Certbot/acme clients too much?

Just food for thought: Do certbot/acme clients try to do too much ?

I understand the need for "all-in-one" solutions which fetch a certificate, install it, notify admistrators, and so on. These clients server really useful purposes. However ...

Is it possible they do too much ? If the functions of fetching, installation, and notifications were handled by separate scripts (certainly via cron or somesuch) it might be much simpler to craft solutions for special cases, such as those using multiple servers handling the same domain.

I know better minds than mine have crafted wonderful and elegant solutions to thorny problems, and that cerbot architects have opted for monolithic solutions, but if someone could enlighten me, or toss a brickbat or two, or something, I would appreciate it.

I must admit I'm prejudiced toward solutions which involve clearly defined incremental steps toward an ultimate goal. To that end, I have supplemented acme.sh with some scripts of my own and have not invoked some of the fancier options to acme.sh out of sheer stubbornness.

Oh, well. Flame on! I have asbestos underwear on!


I suppose, but, that single "Swiss Army Knife" approach has achieved a very high ROI, thus far.
It also seems rather pointless (to me) to break such a tool down and produce the individual parts as "add-ons" [that then can only be used with that one specific ACME client].
If those "add-ons" would be standardized interactions across all ACME clients [which would take even more work!].
Is it worth the effort? [IMHO, the juice may NOT be worth the squeeze]
How many people could that even benefit [other than you - lol]?
The users' required technical level would be much higher that of the largest target audience.
And anyone with such technical skill would likely be able to make their own tool(s) or make due with existing "all-purpose" tools.

I'd say that is where we need to look for the answer:
What has already been done along these lines (by any such techies)?
Where can one find any such "single-purpose" tools? [I'd start my search at GitHub]

Just my two (non-flammable) cents - LOL


Hi rg305 - I figured more folks would weigh in, but it appears the topic is of little interest to other than you and me. Thanks for your thoughts. Asbestos underwear itches, so I may go commando.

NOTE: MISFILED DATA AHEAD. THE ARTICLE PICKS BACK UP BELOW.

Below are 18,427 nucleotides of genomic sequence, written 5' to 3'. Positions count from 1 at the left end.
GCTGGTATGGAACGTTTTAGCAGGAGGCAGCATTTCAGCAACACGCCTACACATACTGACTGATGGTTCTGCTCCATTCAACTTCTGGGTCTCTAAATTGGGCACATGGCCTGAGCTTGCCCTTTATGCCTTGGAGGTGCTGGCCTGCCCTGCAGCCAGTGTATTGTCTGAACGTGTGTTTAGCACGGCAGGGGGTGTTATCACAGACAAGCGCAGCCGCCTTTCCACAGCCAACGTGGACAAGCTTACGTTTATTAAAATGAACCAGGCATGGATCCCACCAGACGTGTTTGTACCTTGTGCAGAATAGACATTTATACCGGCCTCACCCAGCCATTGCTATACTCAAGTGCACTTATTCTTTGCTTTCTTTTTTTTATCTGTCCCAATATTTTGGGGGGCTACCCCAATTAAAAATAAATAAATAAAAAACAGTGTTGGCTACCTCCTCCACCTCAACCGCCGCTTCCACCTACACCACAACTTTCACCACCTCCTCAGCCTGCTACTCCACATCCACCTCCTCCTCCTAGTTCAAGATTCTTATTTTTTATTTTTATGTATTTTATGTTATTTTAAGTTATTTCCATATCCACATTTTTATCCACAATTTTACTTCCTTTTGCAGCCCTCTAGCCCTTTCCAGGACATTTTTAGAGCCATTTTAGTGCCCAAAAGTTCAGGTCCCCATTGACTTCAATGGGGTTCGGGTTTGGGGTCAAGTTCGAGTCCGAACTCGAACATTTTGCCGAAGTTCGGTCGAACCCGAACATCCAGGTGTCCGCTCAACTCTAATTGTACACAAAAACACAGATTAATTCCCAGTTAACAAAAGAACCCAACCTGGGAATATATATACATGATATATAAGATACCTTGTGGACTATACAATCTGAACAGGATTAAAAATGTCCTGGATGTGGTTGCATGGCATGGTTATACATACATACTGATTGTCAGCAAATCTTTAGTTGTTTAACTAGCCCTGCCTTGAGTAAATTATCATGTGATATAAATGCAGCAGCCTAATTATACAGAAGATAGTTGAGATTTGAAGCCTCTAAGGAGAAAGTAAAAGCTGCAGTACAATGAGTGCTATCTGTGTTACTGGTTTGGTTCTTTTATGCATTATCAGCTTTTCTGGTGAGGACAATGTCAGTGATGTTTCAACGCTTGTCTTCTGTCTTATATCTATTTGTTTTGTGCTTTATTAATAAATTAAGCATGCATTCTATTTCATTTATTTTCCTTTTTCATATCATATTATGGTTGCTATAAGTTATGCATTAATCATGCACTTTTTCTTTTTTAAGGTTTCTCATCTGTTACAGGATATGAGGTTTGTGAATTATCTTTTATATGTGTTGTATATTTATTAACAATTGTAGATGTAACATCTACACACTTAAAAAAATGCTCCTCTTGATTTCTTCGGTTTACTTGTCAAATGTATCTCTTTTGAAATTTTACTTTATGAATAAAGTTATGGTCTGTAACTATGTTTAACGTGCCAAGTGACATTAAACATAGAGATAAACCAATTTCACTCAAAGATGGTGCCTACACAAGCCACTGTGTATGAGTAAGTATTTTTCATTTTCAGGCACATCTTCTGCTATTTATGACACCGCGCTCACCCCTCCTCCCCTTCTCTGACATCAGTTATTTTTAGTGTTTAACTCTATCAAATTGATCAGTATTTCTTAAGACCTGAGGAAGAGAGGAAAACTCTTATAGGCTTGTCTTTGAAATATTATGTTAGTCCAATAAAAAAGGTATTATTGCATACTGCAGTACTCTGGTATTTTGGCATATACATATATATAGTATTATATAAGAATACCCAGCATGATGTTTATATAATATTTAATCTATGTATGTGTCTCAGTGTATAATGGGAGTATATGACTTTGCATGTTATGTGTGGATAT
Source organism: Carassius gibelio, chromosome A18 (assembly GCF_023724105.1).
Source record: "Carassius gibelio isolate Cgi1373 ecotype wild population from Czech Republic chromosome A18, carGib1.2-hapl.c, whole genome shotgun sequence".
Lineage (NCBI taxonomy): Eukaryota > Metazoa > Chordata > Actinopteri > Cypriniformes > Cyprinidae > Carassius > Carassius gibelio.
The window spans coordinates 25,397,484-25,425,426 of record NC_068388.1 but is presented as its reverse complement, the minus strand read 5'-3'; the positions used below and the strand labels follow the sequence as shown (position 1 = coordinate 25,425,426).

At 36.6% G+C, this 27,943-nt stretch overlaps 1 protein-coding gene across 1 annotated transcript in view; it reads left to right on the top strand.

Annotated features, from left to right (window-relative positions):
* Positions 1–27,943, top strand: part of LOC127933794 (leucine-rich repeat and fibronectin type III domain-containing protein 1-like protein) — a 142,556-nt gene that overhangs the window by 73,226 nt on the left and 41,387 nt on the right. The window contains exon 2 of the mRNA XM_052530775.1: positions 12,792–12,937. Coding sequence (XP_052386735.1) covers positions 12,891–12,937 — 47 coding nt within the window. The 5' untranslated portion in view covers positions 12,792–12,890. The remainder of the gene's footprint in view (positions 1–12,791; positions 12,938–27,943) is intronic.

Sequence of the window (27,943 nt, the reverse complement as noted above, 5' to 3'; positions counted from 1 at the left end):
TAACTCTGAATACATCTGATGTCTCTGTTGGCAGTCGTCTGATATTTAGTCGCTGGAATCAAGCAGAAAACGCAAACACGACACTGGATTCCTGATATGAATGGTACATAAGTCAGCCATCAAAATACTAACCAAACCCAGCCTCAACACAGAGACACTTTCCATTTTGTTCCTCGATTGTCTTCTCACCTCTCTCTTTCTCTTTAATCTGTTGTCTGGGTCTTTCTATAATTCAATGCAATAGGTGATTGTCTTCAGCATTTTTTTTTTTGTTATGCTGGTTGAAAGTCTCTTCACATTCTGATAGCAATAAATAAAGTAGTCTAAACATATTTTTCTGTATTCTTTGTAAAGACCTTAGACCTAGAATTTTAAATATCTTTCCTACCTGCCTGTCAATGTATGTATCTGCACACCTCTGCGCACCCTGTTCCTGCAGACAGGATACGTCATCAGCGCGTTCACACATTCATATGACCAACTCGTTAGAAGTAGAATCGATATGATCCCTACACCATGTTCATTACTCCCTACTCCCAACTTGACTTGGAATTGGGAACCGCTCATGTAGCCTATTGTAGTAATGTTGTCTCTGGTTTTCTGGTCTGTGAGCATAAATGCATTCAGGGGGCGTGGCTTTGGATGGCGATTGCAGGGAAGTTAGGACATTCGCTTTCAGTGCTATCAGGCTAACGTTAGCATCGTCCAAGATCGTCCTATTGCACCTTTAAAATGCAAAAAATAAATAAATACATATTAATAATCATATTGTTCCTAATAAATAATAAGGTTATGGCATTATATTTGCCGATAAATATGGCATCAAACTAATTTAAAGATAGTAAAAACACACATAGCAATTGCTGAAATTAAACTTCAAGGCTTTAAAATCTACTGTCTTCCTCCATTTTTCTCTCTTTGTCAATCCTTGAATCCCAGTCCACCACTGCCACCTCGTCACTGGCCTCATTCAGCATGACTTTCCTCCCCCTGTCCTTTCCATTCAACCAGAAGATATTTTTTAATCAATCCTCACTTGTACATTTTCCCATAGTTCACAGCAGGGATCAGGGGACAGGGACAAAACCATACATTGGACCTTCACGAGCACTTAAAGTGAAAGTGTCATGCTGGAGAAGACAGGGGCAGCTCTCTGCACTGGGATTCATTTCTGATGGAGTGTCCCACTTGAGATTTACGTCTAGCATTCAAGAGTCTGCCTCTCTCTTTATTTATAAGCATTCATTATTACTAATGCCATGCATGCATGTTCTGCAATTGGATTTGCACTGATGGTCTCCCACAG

And ... thanks for all of your contributions to the LE community!

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I think the most convenient case is that more programs which need certificates will integrate with ACME directly, like how Caddy and traefik webservers do. That has some of its own downsides, of course, particularily duplicating effort for DNS challenges, but makes HTTP/ALPN easy.

I think one of the big reasons that Let's Encrypt worked hard to ensure we have a standard API used by everyone is that we can have a rich ecosystem of clients, each of which takes on different tasks, depending on the needs of a user. Of course that leads to a new problem of how to figure out what client to use...


Without any redistribution system, this would imply more than needed load on the ACME server, right?

In an ideal world, a "big" user of certificates would have a single software system would be some kind of ACME "relay" ("primary") for the "secondary" software instances which acts like some kind of cache and perhaps safe redistribution of private keys et cetera.


Yeah, though software like cert-manager for example can share a cert among a kubernetes cluster, for example (though that example isn't great as cert-manager isn't quite as good at reusing certs as it could be). That kind of sharing with a cluster manager seems like a logical evolution of the single-server case, though as with all distributed computing, you now have a bunch of more things to think about.


Just FYI, Caddy automatically shares certificate resources (including OCSP staples) and coordinates certificate management with all instances in its cluster:

Simply configure them to have the same storage backend.


Certbot is positioned as the "general purpose" client that does all those things for users with little technical experience, because the vast majority of Registered Domains and Users require that. Most of the work done on it over the past few years has been installing certificates.

The majority of other clients are designed to handle the specific steps you mentioned, or address more complex use cases – like multiple servers, multiple nodes, large infrastructures, automatic certificates, etc.


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